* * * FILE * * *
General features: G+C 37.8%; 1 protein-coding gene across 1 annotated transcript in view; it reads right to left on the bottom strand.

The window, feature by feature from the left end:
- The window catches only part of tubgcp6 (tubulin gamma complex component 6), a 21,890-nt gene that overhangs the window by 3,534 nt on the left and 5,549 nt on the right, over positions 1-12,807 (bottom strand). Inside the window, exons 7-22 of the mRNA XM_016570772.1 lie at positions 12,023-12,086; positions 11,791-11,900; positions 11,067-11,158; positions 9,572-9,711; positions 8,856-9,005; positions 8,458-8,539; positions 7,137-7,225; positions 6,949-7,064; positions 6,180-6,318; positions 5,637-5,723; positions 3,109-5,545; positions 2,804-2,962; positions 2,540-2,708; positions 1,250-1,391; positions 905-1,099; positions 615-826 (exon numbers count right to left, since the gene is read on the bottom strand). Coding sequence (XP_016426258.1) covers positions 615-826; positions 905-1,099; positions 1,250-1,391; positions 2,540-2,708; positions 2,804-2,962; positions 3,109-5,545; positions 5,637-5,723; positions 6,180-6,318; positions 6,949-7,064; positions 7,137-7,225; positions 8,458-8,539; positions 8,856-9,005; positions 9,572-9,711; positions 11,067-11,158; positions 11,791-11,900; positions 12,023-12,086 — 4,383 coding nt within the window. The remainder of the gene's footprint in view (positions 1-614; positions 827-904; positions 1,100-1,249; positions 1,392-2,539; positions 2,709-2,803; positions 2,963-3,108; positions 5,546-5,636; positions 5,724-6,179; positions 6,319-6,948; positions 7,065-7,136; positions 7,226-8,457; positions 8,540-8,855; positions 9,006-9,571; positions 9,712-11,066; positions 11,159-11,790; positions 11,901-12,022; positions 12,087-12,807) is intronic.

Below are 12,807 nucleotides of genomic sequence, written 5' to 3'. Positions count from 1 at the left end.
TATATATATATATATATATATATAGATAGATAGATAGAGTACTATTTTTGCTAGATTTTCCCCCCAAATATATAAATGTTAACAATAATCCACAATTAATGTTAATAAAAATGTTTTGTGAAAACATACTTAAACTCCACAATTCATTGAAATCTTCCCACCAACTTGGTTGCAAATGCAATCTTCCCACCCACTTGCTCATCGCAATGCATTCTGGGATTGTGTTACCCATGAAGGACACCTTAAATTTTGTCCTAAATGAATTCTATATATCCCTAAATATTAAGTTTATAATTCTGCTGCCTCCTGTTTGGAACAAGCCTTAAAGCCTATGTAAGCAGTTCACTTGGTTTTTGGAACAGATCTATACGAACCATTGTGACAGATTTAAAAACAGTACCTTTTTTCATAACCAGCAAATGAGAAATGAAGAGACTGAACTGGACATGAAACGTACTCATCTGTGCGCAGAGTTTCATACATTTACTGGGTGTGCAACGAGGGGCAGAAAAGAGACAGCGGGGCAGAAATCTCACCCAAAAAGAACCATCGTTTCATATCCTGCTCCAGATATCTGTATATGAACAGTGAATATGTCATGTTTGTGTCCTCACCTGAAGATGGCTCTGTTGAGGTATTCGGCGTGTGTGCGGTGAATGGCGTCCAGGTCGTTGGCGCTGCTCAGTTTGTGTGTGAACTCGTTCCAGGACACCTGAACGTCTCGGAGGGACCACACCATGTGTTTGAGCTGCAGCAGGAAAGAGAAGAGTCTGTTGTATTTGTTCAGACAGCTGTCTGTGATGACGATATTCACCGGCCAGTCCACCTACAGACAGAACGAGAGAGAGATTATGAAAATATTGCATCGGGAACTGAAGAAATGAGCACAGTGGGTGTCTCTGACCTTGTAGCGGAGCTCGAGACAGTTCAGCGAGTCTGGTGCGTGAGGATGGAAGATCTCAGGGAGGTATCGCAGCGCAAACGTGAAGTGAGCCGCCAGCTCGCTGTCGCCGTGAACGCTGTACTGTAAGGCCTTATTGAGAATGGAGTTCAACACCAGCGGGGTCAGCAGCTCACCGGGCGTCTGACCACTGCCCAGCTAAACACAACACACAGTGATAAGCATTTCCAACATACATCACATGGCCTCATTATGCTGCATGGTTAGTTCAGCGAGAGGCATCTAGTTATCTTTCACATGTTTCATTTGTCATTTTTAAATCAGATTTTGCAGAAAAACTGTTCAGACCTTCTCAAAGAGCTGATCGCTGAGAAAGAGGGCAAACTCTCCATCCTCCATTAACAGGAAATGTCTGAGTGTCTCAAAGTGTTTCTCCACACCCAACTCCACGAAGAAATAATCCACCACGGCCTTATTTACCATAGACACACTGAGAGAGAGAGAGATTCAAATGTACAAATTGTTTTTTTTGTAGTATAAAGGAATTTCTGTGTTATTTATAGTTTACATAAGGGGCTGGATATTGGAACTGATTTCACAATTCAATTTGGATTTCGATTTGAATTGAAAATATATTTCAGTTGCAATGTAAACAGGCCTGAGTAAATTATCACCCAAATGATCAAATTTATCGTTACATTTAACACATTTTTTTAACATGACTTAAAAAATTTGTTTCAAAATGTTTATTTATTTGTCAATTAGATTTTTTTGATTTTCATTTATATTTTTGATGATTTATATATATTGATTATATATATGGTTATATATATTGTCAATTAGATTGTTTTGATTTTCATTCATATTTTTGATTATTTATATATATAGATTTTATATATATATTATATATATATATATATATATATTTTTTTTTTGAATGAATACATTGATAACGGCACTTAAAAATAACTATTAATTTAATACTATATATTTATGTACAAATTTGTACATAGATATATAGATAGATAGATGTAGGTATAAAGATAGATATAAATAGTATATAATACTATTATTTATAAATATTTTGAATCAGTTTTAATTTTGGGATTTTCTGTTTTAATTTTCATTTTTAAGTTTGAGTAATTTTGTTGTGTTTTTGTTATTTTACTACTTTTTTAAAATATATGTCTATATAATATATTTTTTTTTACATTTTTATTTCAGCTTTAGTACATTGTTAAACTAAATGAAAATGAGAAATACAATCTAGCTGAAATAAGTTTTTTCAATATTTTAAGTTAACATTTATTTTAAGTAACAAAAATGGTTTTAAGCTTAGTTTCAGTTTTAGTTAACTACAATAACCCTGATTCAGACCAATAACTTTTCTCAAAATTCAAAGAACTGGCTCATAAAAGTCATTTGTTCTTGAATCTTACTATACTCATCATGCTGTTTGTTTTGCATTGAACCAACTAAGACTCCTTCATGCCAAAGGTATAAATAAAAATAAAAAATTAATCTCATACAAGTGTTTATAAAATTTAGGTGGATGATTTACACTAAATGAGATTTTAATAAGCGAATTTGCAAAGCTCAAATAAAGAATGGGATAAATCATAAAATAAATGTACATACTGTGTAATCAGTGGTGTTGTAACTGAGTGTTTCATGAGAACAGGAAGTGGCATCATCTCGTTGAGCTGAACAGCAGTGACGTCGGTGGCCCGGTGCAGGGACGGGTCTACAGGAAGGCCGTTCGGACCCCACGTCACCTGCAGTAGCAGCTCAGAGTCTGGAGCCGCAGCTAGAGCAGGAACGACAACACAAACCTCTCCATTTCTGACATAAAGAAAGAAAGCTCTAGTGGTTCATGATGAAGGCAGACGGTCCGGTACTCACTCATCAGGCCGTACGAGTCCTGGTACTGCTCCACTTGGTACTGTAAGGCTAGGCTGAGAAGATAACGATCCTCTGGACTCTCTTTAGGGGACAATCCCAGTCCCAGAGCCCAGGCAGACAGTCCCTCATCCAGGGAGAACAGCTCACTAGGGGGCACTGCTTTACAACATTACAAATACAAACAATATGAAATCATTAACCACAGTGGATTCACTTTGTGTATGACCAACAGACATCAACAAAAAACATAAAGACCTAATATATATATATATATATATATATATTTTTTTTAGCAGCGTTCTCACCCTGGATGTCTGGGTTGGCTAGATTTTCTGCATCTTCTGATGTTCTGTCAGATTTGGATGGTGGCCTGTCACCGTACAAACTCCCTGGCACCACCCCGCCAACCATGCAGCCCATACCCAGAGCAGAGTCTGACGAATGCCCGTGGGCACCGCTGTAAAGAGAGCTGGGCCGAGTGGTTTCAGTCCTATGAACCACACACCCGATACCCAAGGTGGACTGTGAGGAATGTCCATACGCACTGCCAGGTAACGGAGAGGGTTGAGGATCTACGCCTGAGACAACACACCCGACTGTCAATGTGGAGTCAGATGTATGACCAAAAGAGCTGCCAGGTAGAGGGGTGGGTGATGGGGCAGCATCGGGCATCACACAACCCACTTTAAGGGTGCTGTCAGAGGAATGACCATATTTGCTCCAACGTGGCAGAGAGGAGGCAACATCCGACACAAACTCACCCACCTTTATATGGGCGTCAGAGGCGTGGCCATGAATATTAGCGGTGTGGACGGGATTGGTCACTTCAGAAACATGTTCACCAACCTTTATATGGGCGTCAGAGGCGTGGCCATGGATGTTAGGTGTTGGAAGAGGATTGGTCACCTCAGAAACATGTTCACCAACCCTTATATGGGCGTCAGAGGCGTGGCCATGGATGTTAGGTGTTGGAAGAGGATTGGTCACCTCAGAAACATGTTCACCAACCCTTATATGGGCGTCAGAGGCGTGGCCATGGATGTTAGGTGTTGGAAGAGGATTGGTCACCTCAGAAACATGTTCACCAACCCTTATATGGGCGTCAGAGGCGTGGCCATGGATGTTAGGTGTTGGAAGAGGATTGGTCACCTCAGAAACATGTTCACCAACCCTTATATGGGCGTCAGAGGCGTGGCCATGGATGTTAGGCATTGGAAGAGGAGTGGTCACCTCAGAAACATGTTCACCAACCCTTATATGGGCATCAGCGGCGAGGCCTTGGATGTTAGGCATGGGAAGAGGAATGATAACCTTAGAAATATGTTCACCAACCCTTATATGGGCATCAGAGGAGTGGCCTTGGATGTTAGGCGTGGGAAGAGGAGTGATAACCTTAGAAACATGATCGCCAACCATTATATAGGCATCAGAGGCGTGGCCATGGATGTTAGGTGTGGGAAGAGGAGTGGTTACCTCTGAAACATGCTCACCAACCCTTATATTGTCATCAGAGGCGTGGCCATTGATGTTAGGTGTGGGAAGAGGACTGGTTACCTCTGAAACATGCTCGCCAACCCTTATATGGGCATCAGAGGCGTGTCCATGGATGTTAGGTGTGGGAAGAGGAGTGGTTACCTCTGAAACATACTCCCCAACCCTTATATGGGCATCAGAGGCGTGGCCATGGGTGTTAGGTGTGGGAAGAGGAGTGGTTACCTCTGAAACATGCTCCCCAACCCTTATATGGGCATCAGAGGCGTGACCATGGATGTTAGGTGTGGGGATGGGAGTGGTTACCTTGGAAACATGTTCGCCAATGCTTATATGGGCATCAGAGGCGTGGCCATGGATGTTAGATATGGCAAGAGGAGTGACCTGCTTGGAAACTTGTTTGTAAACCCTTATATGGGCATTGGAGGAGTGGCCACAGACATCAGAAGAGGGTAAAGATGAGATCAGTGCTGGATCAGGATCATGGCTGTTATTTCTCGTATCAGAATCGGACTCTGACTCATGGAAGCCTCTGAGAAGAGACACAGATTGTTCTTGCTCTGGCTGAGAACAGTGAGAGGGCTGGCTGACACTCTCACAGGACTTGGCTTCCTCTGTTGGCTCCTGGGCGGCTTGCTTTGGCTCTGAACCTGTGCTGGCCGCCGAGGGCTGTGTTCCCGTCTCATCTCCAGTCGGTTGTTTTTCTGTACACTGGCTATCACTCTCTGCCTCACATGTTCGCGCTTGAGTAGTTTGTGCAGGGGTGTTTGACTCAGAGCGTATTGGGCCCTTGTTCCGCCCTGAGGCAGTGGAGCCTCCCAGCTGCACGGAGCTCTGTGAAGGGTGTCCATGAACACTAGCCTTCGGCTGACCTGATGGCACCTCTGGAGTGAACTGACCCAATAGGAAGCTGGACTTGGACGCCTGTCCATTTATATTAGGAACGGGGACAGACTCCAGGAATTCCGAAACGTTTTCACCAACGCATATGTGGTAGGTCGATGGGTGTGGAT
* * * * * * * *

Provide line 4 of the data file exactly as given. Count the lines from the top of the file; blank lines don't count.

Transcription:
Below are 12,807 nucleotides of genomic sequence, written 5' to 3'. Positions count from 1 at the left end.